Learning from field experiences

Farm Forum

Monday night, Dale and I headed out in our pickup to check crops. With some fields about 10 miles away, I don’t get the chance to see the progression of the corn and soybeans as often as he does.

I’ve been gone for a couple of weeks, so it was great to see the ears dented with 18 rows of kernels and the silks turning brown. The stand in the field looks good. During the month of August, we received more than 3 inches of rain, so there was water standing in some of the low spots in the fields.

The soybeans are pretty happy, too. Pods are filling. As the calendar has now changed to September, degree days to dry the plants down before harvest now take precedence.

Heading out to the Innovation Plot tour near Bath on Tuesday, I learned a lot from the samples shown of different ways to plant the crops with different populations. So many times I don’t realize how deep the roots travel. The pits exposing the root systems revealed a lot of information.

Brad Ruden told me that the Bath area reached its average normal rainfall at the end of August. Other areas have been drenched, but south of us, they could still use some rain.

Seeing the name Dr. Fred Below on the program assured me of a learning experience. I talked with him at the Oahe Farm and Ranch Show a couple of years ago. His presentation has changed somewhat, but his determination to help farmers achieve better yields remains the same.

Below said he always enjoys looking at plots when he speaks at events like this. “I like to see those that are not in my world. I like to learn the challenges from this area and see how other people solve similar challenges. I like it when I can take that home and try those things.”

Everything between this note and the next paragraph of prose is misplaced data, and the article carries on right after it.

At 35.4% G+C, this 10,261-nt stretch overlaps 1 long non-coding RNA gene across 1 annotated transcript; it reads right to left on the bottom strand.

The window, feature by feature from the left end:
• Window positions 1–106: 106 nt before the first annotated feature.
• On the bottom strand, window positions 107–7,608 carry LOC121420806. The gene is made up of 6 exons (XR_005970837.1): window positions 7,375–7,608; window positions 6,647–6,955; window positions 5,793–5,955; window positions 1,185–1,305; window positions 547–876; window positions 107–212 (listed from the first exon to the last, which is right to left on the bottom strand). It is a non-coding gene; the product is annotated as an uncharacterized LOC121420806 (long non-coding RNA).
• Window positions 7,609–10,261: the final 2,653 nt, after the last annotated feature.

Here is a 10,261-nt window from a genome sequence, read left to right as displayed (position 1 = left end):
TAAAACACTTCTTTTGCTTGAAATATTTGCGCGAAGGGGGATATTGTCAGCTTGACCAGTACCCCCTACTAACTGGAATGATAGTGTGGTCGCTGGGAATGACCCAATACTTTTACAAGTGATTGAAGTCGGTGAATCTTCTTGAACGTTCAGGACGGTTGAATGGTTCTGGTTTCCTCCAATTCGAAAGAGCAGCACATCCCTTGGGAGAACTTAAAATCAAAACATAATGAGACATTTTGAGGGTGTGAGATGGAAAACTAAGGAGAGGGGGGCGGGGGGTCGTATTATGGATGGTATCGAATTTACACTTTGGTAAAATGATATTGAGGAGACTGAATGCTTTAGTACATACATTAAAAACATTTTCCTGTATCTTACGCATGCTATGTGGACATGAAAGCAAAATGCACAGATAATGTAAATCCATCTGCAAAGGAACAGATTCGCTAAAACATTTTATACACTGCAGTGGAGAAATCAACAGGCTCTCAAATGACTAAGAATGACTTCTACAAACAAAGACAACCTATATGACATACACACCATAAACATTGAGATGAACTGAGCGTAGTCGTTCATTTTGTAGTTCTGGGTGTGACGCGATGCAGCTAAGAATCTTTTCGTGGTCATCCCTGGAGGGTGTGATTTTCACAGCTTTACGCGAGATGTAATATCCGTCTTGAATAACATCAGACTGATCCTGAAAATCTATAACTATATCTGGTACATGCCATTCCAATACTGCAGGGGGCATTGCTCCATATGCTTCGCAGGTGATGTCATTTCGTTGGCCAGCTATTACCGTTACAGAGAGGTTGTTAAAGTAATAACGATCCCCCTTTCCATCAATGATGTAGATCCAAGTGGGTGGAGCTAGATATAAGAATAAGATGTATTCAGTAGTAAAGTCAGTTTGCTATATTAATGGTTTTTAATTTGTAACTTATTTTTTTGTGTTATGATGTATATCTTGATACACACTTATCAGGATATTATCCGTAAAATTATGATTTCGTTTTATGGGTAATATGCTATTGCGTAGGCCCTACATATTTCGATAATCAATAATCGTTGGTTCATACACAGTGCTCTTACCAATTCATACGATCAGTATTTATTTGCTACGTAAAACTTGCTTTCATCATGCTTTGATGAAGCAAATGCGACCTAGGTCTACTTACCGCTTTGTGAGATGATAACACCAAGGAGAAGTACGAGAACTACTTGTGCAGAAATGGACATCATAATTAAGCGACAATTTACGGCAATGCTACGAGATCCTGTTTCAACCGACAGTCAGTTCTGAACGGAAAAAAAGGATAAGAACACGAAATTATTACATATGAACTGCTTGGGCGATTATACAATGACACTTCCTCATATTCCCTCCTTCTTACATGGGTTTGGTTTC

Below told me that research on narrow rows will continue to be a priority. There isn’t a wealth of data out there so far.

He said there continues to be a huge gap between the potential of the seed and what is being grown, and he believes that by improving management, farming techniques can be used to improve yields.

When asked what else he’s working on, he said in Illinois he has a plot that features sub surface drip irrigation, with dripper lines below every row. He thinks that by using the knowledge of nutrient uptake that has been amassed, researchers can provide nutrition through the system and limit the impact on the environment. It’s ideal for those places that are water limited, have good sunshine, and cool nights.

With it, he thinks it can be possible to grow 400 bushels of corn per acre.

He told me, “In my world, I always need to have something new to try, and I always have to be reasonable with it.”

“If that could work and we could appreciably increase the yield, it would be worth it to put in $2,000 to $3,000 to put in such a system rather than buy another acre of land at $12,000 an acre. It would take a couple of years to pay for itself.”

With the increasing demands on water, managing water with nutrients will be the future.

Those who come to presentations such as the Innovation Plot tours are those who are willing to try new things and have an absolute driving desire to learn.

At the S.D. State Fair in Huron, some farmers told him that they’d done some of the things he’s talked about and they seemed to be working. “I was so proud. No one size fits all. That’s one of the great things about ag and also one of the challenges.”

As far as the challenges, farmers have to want to reach for those top yields and do what they can to learn. “I don’t have magic bullets. I wish I had magic bullets, but I hope my presentations inspire farmers to use the things they know and maybe improve some of the packaging.”

Below said there’s a proverb that says, “I hear, I learn, I do, or something like that. To me seeing is believing, and I don’t believe anything until I can see it.”